## Five Big Ideas in Teaching for Mastery

The fundamental characteristics that underpin teaching for mastery in all school and college phases

Behind all NCETM and Maths Hubs work in the field of teaching for mastery are Five Big Ideas, all informed by research evidence and classroom experience. The diagram below [click/tap to enlarge] helps bind these ideas together

A true understanding of these ideas will probably come about only after discussion with other teachers and by exploring how the ideas are reflected in day-to-day maths teaching, but here’s a flavour of what lies behind them:

### Coherence

Teaching is designed to enable a coherent learning progression through the curriculum, providing access for all pupils to develop a deep and connected understanding of mathematics that they can apply in a range of contexts.

### Representation and Structure

Teachers carefully select representations of mathematics to expose mathematical structure. The intention is to support pupils in ‘seeing’ the mathematics, rather than using the representation as a tool to ‘do’ the mathematics. These representations become mental images that students can use to think about mathematics, supporting them to achieve a deep understanding of mathematical structures and connections.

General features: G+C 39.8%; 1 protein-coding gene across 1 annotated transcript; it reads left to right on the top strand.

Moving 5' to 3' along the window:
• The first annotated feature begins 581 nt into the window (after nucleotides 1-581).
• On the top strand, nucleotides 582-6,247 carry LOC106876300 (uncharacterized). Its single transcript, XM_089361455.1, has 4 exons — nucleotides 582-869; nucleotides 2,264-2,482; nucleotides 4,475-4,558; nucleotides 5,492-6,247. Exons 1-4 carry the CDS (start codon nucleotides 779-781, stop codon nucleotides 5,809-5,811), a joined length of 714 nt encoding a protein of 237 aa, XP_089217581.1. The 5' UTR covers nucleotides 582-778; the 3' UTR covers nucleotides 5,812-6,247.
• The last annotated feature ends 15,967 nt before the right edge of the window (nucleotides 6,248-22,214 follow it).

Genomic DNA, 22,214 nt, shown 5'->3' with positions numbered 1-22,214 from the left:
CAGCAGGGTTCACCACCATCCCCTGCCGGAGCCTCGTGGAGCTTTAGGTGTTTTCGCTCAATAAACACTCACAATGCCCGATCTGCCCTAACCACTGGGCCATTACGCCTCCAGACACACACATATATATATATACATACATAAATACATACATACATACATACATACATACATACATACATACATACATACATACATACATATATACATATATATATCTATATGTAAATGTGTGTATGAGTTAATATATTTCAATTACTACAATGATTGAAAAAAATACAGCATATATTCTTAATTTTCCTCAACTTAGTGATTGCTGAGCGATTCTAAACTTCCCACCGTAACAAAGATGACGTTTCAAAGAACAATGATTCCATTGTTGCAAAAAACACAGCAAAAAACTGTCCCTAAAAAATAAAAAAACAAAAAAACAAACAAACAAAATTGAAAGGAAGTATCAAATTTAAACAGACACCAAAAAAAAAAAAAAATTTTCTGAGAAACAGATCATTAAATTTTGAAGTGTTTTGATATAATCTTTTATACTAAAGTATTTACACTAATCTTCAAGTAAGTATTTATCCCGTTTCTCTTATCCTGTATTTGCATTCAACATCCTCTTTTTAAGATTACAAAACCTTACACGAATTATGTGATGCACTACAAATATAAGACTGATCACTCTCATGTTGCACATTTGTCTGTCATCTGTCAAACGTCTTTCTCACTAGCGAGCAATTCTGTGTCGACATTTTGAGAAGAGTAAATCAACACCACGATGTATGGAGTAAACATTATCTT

### Mathematical Thinking

Mathematical thinking is central to how pupils learn mathematics and includes looking for patterns and relationships, making connections, conjecturing, reasoning, and generalising. Pupils should actively engage in mathematical thinking in all lessons, communicating their ideas using precise mathematical language.

### Fluency

Efficient, accurate recall of key number facts and procedures is essential for fluency, freeing pupils’ minds to think deeply about concepts and problems, but fluency demands more than this. It requires pupils to have the flexibility to move between different contexts and representations of mathematics, to recognise relationships and make connections, and to choose appropriate methods and strategies to solve problems.

### Variation

The purpose of variation is to draw closer attention to a key feature of a mathematical concept or structure through varying some elements while keeping others constant.

• Conceptual variation involves varying how a concept is represented to draw attention to critical features. Often more than one representation is required to look at the concept from different perspectives and gain comprehensive knowledge.
• Procedural variation considers how the student will ‘proceed’ through a learning sequence. Purposeful changes are made in order that pupils’ attention is drawn to key features of the mathematics, scaffolding students’ thinking to enable them to reason logically and make connections.

The Five Big Ideas were first published by the NCETM in 2017.